Today the Joint Committee has published its detailed report on the Draft Mental Health Bill following a period of scrutiny of the draft legislation. The Joint Committee has examined the extent to which the draft Bill would ensure fewer people were detained against their wishes, promote patient choice, address racial inequalities and end the inappropriate long-term detention of people with learning disabilities and autistic people under the Act.
Commenting on the Report Dr Adrian James, President of the Royal College of Psychiatrists said:
“The Joint Committee’s Report provides welcome scrutiny of the Draft Mental Health Bill. This is a landmark piece of legislation that provides significant opportunity to modernise the Mental Health Act (MHA) in England and Wales.
“Mental health services are often vastly under-resourced already and current workforce constraints mean that changes to the Mental Health Act cannot be absorbed within the existing workforce. We are glad to see that the committee has placed a large emphasis on the workforce and resource implications of the reforms. We echo the committee’s recommendations that the final Bill should be accompanied by a revised impact assessment and that the UK Government should publish a comprehensive implementation and workforce plan alongside the Bill.
“One of the primary reasons for the Review of the MHA was existing racial disparities existing within the operation of the current Act and we are pleased to see the committee urge the UK Government to strengthen efforts to tackle these in the Bill. We hope the UK Government accepts the recommendation that the Secretary of State be obliged to ensure that racial inequalities are addressed.
“The recommendation that statutory advance choice documents be included in the Bill is very positive and will expand patient choice and autonomy and give patients from Black, Asian and other minoritised ethnic groups greater ability to input on how the care they receive works for them and their family.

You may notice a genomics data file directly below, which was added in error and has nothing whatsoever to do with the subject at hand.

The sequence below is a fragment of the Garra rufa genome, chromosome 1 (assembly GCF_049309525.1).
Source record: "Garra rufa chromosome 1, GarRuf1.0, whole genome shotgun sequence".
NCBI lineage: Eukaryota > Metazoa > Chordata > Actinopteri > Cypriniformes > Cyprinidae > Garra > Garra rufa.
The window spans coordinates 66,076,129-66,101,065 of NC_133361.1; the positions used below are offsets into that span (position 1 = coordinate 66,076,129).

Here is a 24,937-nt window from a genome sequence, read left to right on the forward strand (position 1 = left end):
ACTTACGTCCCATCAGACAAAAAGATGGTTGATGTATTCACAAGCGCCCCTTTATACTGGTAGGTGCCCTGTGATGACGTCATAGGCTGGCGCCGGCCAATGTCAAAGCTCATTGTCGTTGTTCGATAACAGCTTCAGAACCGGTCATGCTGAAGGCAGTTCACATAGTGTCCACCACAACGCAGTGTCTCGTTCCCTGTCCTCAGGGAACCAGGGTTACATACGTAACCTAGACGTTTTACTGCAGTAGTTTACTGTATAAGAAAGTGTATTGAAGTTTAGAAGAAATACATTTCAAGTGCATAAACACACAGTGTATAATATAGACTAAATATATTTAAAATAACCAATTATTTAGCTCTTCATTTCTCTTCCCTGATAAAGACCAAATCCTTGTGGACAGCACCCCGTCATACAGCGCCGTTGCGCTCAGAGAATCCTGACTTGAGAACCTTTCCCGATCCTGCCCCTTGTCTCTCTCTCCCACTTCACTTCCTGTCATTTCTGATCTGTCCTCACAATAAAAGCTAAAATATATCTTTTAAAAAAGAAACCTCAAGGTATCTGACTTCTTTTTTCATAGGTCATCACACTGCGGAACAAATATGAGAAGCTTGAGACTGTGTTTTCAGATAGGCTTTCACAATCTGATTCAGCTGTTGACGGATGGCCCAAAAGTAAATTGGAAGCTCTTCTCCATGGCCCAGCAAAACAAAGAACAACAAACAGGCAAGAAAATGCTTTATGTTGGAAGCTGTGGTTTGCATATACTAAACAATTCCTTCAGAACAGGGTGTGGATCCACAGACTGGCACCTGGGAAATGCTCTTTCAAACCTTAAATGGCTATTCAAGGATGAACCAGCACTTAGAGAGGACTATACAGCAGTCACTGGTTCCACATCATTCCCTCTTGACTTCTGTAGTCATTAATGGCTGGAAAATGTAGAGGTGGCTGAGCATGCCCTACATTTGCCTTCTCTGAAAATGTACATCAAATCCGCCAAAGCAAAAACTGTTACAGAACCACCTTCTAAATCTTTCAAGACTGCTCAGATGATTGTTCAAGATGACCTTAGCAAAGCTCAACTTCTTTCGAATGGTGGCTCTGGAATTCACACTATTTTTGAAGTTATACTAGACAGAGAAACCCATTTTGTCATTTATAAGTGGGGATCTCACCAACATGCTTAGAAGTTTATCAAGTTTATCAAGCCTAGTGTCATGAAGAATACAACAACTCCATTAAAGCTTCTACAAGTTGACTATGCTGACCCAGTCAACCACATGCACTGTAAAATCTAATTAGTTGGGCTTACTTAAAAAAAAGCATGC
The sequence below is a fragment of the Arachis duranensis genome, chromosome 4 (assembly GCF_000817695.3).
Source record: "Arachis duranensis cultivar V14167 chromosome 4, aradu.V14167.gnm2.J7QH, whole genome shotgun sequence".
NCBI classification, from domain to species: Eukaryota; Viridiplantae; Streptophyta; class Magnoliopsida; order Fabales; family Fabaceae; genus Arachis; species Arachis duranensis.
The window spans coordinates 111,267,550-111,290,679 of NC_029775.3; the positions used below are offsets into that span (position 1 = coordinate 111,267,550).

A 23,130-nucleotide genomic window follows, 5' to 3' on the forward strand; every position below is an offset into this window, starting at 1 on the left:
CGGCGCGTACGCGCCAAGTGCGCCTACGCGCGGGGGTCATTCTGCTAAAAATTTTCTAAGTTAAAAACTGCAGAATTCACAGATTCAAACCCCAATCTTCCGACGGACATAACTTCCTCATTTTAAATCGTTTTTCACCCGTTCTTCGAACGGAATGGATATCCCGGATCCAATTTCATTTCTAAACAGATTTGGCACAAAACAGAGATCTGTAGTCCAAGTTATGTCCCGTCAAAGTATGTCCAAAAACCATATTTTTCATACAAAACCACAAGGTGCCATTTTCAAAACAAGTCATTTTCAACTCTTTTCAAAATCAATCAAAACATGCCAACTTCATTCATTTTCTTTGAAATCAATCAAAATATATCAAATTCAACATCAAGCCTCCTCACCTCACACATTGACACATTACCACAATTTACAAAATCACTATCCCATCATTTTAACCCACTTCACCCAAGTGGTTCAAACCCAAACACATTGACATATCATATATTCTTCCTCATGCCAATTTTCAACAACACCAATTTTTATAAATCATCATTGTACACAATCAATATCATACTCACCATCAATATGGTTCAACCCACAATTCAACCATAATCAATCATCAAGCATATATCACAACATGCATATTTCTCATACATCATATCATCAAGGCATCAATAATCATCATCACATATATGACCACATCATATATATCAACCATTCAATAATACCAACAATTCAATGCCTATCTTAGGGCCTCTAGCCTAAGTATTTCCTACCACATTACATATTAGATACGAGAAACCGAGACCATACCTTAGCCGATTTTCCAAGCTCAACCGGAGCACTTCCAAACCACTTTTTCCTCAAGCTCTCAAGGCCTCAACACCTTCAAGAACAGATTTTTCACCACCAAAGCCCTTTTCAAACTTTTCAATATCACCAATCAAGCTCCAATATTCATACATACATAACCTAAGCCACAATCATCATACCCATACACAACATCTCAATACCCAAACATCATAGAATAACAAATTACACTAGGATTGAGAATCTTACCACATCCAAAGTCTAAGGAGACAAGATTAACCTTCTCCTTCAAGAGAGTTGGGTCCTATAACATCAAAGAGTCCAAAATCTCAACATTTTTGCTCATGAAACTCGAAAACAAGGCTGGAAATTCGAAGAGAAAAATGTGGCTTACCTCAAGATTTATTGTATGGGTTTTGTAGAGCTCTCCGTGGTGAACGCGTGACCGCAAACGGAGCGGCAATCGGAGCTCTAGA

“We welcome the committee’s recommendations aimed to limit any negative unforeseen consequences of the UK Government’s proposed changes to the detention criteria of patients with learning disability/autism. However, even with the addition of extra safeguards and a staged implementation there is further work to be done to prevent any negative impacts on vulnerable patients.
“The recommendation that Community Treatment Orders are abolished from use on civil patients is a substantial change from both the Draft MHA Bill and the Independent Review. RCPsych will have to consider the implications of this change and how their retention for Part III patients will work in practice.
“The process of pre-legislative scrutiny, culminating in this report has been a highly encouraging one in which we have seen first-hand the forensic scrutiny that the Bill has been placed under and the extent to which patients and clinicians have been listened to. As the committee has expressed, mental health law reform is an ongoing process, one that must continue as we work towards a legislative framework that works for all. The Royal College of Psychiatrists calls on the UK Government to prioritise the careful consideration of this report’s recommendations and to introduce a Mental Health Bill in this session of Parliament.”